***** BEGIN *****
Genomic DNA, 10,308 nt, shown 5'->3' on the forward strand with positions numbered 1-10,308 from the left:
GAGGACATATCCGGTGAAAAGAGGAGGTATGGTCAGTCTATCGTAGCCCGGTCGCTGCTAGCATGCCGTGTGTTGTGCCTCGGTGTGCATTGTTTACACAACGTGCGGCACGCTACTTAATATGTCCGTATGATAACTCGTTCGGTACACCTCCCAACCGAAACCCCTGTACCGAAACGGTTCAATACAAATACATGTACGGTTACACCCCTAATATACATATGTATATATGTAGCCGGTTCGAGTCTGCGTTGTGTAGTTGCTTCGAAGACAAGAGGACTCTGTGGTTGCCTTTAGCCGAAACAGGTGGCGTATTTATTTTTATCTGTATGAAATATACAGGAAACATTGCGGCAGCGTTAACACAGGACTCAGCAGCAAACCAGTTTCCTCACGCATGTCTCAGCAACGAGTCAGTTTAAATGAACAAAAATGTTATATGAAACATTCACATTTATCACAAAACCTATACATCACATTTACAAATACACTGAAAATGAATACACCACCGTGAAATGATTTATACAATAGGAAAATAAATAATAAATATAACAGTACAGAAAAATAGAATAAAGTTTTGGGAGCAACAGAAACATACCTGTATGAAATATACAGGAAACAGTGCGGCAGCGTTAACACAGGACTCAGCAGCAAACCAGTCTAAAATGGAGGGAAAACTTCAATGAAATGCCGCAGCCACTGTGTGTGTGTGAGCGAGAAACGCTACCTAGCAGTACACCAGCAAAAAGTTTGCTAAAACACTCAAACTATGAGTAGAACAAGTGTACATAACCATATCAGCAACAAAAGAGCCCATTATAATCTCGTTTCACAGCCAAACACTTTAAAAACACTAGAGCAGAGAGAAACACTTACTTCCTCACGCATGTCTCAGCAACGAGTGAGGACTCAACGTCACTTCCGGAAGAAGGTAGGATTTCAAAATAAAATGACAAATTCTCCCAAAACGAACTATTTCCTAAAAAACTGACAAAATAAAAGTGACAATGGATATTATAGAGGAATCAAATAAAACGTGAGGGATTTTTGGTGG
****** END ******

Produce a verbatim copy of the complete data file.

Genomic DNA, 10,308 nt, shown 5'->3' on the forward strand with positions numbered 1-10,308 from the left:
GAGGACATATCCGGTGAAAAGAGGAGGTATGGTCAGTCTATCGTAGCCCGGTCGCTGCTAGCATGCCGTGTGTTGTGCCTCGGTGTGCATTGTTTACACAACGTGCGGCACGCTACTTAATATGTCCGTATGATAACTCGTTCGGTACACCTCCCAACCGAAACCCCTGTACCGAAACGGTTCAATACAAATACATGTACGGTTACACCCCTAATATACATATGTATATATGTAGCCGGTTCGAGTCTGCGTTGTGTAGTTGCTTCGAAGACAAGAGGACTCTGTGGTTGCCTTTAGCCGAAACAGGTGGCGTATTTATTTTTATCTGTATGAAATATACAGGAAACATTGCGGCAGCGTTAACACAGGACTCAGCAGCAAACCAGTTTCCTCACGCATGTCTCAGCAACGAGTCAGTTTAAATGAACAAAAATGTTATATGAAACATTCACATTTATCACAAAACCTATACATCACATTTACAAATACACTGAAAATGAATACACCACCGTGAAATGATTTATACAATAGGAAAATAAATAATAAATATAACAGTACAGAAAAATAGAATAAAGTTTTGGGAGCAACAGAAACATACCTGTATGAAATATACAGGAAACAGTGCGGCAGCGTTAACACAGGACTCAGCAGCAAACCAGTCTAAAATGGAGGGAAAACTTCAATGAAATGCCGCAGCCACTGTGTGTGTGTGAGCGAGAAACGCTACCTAGCAGTACACCAGCAAAAAGTTTGCTAAAACACTCAAACTATGAGTAGAACAAGTGTACATAACCATATCAGCAACAAAAGAGCCCATTATAATCTCGTTTCACAGCCAAACACTTTAAAAACACTAGAGCAGAGAGAAACACTTACTTCCTCACGCATGTCTCAGCAACGAGTGAGGACTCAACGTCACTTCCGGAAGAAGGTAGGATTTCAAAATAAAATGACAAATTCTCCCAAAACGAACTATTTCCTAAAAAACTGACAAAATAAAAGTGACAATGGATATTATAGAGGAATCAAATAAAACGTGAGGGATTTTTGGTGG